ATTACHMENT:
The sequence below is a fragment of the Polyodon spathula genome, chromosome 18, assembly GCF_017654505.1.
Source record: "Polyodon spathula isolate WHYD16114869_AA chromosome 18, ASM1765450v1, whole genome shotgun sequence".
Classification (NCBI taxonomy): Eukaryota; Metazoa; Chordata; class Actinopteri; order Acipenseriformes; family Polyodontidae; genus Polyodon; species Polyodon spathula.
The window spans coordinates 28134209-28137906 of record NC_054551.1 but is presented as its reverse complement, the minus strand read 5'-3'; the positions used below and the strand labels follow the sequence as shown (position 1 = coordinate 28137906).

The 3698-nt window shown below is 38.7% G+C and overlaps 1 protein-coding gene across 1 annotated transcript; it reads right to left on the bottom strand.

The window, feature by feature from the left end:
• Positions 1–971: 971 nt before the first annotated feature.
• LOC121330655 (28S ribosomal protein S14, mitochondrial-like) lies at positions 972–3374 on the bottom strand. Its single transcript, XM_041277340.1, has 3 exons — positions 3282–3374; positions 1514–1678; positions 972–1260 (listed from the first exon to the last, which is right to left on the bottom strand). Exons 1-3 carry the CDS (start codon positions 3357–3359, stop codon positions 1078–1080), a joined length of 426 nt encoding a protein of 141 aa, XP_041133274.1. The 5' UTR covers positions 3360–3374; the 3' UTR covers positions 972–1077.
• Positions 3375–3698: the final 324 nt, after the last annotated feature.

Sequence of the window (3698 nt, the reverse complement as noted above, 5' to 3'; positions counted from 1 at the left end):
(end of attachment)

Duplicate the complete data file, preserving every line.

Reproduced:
The sequence below is a fragment of the Polyodon spathula genome, chromosome 18, assembly GCF_017654505.1.
Source record: "Polyodon spathula isolate WHYD16114869_AA chromosome 18, ASM1765450v1, whole genome shotgun sequence".
Classification (NCBI taxonomy): Eukaryota; Metazoa; Chordata; class Actinopteri; order Acipenseriformes; family Polyodontidae; genus Polyodon; species Polyodon spathula.
The window spans coordinates 28134209-28137906 of record NC_054551.1 but is presented as its reverse complement, the minus strand read 5'-3'; the positions used below and the strand labels follow the sequence as shown (position 1 = coordinate 28137906).

The 3698-nt window shown below is 38.7% G+C and overlaps 1 protein-coding gene across 1 annotated transcript; it reads right to left on the bottom strand.

The window, feature by feature from the left end:
• Positions 1–971: 971 nt before the first annotated feature.
• LOC121330655 (28S ribosomal protein S14, mitochondrial-like) lies at positions 972–3374 on the bottom strand. Its single transcript, XM_041277340.1, has 3 exons — positions 3282–3374; positions 1514–1678; positions 972–1260 (listed from the first exon to the last, which is right to left on the bottom strand). Exons 1-3 carry the CDS (start codon positions 3357–3359, stop codon positions 1078–1080), a joined length of 426 nt encoding a protein of 141 aa, XP_041133274.1. The 5' UTR covers positions 3360–3374; the 3' UTR covers positions 972–1077.
• Positions 3375–3698: the final 324 nt, after the last annotated feature.

Sequence of the window (3698 nt, the reverse complement as noted above, 5' to 3'; positions counted from 1 at the left end):